I noticed that the book signings and book store seems to be expanding at South by Southwest (SXSW), the exceedingly large conference I embark upon every year in Austin Texas. Check out the We Blog the World Austin Events section to get an idea of just how extensive it is as you’ll see from our dozens of write-ups on various films, musicians we discovered on and off the streets and Interactive panels and parties on topics that range from startup culture in Africa and South America and how to make video social to happiness, sustainability and gadgets. Al Gore was one of the keynotes but not far down the hall, science fiction geeks shared notes.
I had the opportunity to meet data guru, Stephen Wolfram, who is the genius behind the seminal math software Mathematica, the book A New Kind of Science, and the search engine Wolfram Alpha. To get an idea on the varied topics and authors, Jeff Gothelf signed copies of his book “Lean UX: Applying Lean Principles to Improve User Experience ” and C.C. Chapman showed up to talk about his latest: Amazing Things Will Happen, which is more about attitude towards life than life itself. A little gratitude will take you a long way.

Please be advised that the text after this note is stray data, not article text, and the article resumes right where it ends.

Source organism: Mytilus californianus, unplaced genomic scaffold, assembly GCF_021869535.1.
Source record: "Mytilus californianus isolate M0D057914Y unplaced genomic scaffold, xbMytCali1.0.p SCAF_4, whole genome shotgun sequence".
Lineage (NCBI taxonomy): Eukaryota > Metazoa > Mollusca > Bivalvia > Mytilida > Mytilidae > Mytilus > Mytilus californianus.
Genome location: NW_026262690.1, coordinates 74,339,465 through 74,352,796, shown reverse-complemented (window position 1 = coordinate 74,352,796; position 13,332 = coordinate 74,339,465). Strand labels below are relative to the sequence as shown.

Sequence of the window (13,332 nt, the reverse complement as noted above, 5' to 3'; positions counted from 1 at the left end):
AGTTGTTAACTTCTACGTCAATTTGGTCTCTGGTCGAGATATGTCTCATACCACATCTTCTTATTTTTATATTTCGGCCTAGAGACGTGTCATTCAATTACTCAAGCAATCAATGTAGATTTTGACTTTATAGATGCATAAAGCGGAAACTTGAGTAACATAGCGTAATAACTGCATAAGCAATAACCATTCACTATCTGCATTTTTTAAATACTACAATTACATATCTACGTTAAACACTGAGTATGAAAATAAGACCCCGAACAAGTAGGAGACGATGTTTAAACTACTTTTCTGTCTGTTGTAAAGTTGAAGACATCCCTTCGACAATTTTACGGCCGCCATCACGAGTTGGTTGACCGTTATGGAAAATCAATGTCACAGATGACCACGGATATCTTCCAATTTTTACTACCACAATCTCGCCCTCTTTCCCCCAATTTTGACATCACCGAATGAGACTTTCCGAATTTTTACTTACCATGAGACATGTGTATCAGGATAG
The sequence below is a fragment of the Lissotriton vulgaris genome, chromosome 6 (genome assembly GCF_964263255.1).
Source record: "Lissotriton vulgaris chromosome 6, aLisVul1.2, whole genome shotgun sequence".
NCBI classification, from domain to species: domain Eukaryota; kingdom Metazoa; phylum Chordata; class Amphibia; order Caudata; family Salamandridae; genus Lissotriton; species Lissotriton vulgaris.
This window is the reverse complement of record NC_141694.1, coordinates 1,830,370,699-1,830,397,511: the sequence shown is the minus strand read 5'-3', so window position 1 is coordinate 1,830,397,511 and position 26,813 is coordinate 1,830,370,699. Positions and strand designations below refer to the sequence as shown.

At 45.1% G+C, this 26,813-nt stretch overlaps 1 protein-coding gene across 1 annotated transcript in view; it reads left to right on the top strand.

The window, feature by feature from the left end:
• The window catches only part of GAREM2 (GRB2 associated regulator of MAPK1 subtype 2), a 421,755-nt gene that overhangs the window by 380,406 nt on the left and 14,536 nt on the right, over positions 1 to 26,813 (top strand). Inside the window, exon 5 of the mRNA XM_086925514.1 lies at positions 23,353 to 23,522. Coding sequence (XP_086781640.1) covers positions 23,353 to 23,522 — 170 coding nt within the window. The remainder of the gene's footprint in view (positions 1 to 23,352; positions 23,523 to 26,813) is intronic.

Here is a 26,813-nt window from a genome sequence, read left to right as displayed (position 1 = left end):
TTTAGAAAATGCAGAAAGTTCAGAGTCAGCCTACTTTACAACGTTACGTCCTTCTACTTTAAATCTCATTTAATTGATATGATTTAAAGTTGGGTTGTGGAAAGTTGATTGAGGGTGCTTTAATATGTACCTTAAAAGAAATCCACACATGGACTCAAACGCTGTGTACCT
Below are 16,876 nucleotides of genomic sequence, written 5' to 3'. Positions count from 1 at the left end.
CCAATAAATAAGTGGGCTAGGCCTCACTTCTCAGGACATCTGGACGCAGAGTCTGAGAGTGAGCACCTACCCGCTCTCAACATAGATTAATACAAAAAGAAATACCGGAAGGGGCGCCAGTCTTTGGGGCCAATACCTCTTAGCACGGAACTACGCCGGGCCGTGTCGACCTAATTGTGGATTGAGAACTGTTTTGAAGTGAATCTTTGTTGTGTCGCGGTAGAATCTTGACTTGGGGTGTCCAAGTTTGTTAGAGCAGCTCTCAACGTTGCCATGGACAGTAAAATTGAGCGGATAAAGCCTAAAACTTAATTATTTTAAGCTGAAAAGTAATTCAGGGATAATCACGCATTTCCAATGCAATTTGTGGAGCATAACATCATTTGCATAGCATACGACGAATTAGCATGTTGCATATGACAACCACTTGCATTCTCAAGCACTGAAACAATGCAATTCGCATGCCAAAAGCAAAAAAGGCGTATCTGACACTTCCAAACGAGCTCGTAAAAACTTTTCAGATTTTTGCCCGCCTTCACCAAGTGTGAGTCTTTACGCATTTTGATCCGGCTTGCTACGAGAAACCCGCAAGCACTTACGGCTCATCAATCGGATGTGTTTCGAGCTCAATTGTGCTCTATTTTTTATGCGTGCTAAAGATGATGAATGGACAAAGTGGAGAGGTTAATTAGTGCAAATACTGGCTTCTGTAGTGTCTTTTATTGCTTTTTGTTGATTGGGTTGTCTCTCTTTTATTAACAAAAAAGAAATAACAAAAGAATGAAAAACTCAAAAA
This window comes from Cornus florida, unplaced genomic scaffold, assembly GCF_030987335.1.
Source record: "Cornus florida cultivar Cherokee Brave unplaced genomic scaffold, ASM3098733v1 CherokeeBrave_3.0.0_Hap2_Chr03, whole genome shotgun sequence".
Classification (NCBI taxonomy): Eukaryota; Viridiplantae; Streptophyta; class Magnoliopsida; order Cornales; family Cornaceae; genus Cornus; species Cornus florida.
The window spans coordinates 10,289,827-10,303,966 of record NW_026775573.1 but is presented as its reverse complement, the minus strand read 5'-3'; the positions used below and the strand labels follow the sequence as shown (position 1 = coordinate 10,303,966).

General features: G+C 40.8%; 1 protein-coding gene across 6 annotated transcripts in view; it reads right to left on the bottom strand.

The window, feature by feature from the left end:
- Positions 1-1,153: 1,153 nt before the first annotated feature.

Since my worlds often collide between my one hat (technology) and my other (travel), I’m always intrigued to find others in this galaxy who have made similar choices. Entrepreneur and writer Andrew Hyde and I had connected in the online world before, including email, but never actually met face-to-face until the latest SXSW. To be precise, it was on kick off night at Scott Beale’s annual Laughing Squid shindig. He describes himself as a minimalist, writer, bootstrapper, designer, user interface builder, user experience creator, thought leader buzzword originator, blogger, politico, biker, runner, backpacker and nice guy.
And like most prolific travelers, he has a few random quirky albeit amusing things about his aspirations and accomplishments. For an example, he has hit a double eagle in golf, can apparently ride a unicycle as well as fixie backwards (huh?), is an Eagle Scout and a Vigil Honor member whatever on earth that is, has rafted the Grand Canyon, build a cabin in Alaska (how cool is that?), dreams of being on This American Life, did an Ironman 70.3 twice, among others. So, when I saw that he was pimping his book This Book is About Travel, how could I not poke my head in and be a bother of sorts?
The book, which I’ve yet to dive into, but is now sitting on the bedside table, covers a two year journey on the road across 15 countries. Stories are shared from Nepal, Colombia, Japan, Taiwan, Thailand, Australia, Kenya, Qatar, UAE, Panama and more. The book is about the days, people, stories, ethics and philosophy that bridged his trip. He asks: What is modern travel? Why are you not on the road?